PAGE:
New entrants and youth clients are considered one of the most
important areas of potential new clients for banks looking to grow
market share in both debit and prepaid. As there is less financial
information available on these clients, the extension of basic
payments products is seen as a less risky way of engaging with
these types of customers.

“These types of purchases tend to
be done locally and there may be an element of remittances here as
well with migrant workers sending funds back home,” added

In the youth segment, debit
innovation in the Spanish market has included the doubling up of
debit cards as an identification tool at universities. Payments can
also be made in a closed circuit in the university, or in an open
loop outside.

The mass market is fairly generic,
Lorenzo added, although within this the retirement population is
important and growing. There is evidence they prefer debit products
to credit.

Another important segment was
businesses, she said, particularly small and medium-sized
companies, which often have a preference for debit. Tailoring
products to the high net worth segment, which tend to be a bank’s
most profitable segment, is also an important area.

“Among high net worth individuals,
it is too easy to give them a gold card, premium bank account and
forget about them,” she said. “Segmenting these clients will make
them profitable for you.”



One of the primary means of extending profitability is through
network expansion. This can drive volumes, and debit and prepaid
offer a way of doing this in different markets with less financial
information about the clients.

By extending networks and
acceptance infrastructure, debit cards can also replace cash

“It really depends where you are
coming from,” said Lorenzo. “People say debit has low margins, it
makes us less money. And of course, if you are coming from
lending-based products, debit at this point has lower margins.
However, if you are talking about cash, debit has a lot to offer.
For example, in markets that are cash- or cheque-intensive, a move
to debit would show good profitability measures.”

One area of particular importance
in migrating cash usage onto debit is increasing the use of cards
at the point of sale. In 2000, around 65% of transactions on debit
and credit cards were ATM or branch cash withdrawals, a figure
which had reduced to 55% by 2009.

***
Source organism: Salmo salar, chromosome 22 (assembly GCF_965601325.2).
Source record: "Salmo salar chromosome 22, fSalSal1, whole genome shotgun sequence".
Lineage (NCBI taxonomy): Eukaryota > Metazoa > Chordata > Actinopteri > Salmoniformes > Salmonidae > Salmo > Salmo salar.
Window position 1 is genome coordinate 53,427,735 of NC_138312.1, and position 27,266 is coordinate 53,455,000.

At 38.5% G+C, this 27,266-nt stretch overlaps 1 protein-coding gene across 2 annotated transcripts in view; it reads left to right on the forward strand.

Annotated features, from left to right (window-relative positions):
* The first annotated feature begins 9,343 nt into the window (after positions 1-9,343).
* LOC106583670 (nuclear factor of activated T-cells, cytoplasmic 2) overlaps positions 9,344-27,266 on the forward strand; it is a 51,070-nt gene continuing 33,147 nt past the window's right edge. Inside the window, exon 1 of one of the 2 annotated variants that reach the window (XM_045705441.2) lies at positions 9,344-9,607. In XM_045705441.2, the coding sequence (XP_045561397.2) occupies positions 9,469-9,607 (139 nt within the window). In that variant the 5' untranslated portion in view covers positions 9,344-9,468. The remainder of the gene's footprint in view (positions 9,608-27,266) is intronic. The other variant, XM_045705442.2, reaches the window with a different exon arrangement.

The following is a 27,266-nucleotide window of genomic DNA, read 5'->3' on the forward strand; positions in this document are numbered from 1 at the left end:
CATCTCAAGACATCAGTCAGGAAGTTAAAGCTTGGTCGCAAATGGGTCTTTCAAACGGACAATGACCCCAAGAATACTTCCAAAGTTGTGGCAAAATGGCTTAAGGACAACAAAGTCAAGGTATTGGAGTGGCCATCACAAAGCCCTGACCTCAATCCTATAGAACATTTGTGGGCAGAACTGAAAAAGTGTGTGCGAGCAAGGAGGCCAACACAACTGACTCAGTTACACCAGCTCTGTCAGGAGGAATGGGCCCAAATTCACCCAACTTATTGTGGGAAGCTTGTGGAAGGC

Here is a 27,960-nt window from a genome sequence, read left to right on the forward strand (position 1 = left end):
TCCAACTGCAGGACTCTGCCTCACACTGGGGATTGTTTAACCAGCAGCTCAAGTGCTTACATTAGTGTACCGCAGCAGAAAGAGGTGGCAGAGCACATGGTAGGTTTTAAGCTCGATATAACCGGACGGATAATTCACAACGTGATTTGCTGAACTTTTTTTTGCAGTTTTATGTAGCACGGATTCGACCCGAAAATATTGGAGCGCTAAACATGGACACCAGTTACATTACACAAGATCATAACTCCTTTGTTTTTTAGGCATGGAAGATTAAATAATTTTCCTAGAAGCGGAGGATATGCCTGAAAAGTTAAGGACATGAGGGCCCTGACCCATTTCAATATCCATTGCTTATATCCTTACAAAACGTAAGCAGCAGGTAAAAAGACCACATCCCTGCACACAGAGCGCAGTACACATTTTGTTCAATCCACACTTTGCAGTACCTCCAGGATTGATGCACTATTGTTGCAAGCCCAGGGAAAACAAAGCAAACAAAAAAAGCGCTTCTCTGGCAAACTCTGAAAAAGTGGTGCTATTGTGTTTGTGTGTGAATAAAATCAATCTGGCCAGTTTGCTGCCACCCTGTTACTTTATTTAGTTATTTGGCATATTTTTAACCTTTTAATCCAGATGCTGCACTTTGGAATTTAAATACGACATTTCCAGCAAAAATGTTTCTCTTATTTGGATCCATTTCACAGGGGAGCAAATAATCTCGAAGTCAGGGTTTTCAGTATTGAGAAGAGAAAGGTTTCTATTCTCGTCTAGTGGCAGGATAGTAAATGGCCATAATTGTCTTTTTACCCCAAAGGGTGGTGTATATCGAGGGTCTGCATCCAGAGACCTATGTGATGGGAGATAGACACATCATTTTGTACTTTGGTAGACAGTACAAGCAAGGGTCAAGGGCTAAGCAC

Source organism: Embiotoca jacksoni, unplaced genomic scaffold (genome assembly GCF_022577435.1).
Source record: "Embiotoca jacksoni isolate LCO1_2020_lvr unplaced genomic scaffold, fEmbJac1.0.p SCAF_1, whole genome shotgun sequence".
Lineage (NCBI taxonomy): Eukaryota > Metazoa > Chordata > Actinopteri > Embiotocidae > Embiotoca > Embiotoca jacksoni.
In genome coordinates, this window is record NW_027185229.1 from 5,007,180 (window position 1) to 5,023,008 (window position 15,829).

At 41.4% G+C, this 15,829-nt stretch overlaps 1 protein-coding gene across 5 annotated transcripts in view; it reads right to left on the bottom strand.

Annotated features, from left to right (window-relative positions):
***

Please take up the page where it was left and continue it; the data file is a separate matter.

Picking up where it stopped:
Lorenzo said this has been a
particular focus at Banco Popular. She added that the ability to
build relationships with customers through debit as their primary
payment mechanism was one of the key drivers of value.

Spain: Cards and payments market – card payments value“Profitability depends on
transformation,” she said. “It is about how we can transform debit
transactions, with declining margins, to be a profitable business
through relationships.

“I am not saying it is magic. Debit
transactions are under pressure and we cannot achieve profitability
easily. It is not going to be transaction but the relationship
where we will get margins and profits. We have to look at cost. As
banks, we have focused a lot on increasing our revenues, but we
also need to look at cost. How can a processor help us reduce those
costs will also be a consideration. The way to transform these
businesses is about developing segmentation, innovation and
increasing usage.”

With interchange pressures and
relatively inflexible cost bases, debit margins look unlikely to
improve. There are of course some exceptions – notably India, where
debit interchange averages above 200 basis points – but for the
majority of markets, generating profitability from debit lies
increasing volume rather than margin.

The other way to approach debit is
through the concept of bank-wide loyalty, cross-subsidising the
costs of debit programmes with the ability to build margin in other
bank departments. Lorenzo said insurance products were a good

“Margins will improve through
enhancing the relationships with our clients through cross-selling
of insurance products, which can generate 20-30% margins to debit
products within a year,” she said.

“New services are also important – remittances for the unbanked
is one example.”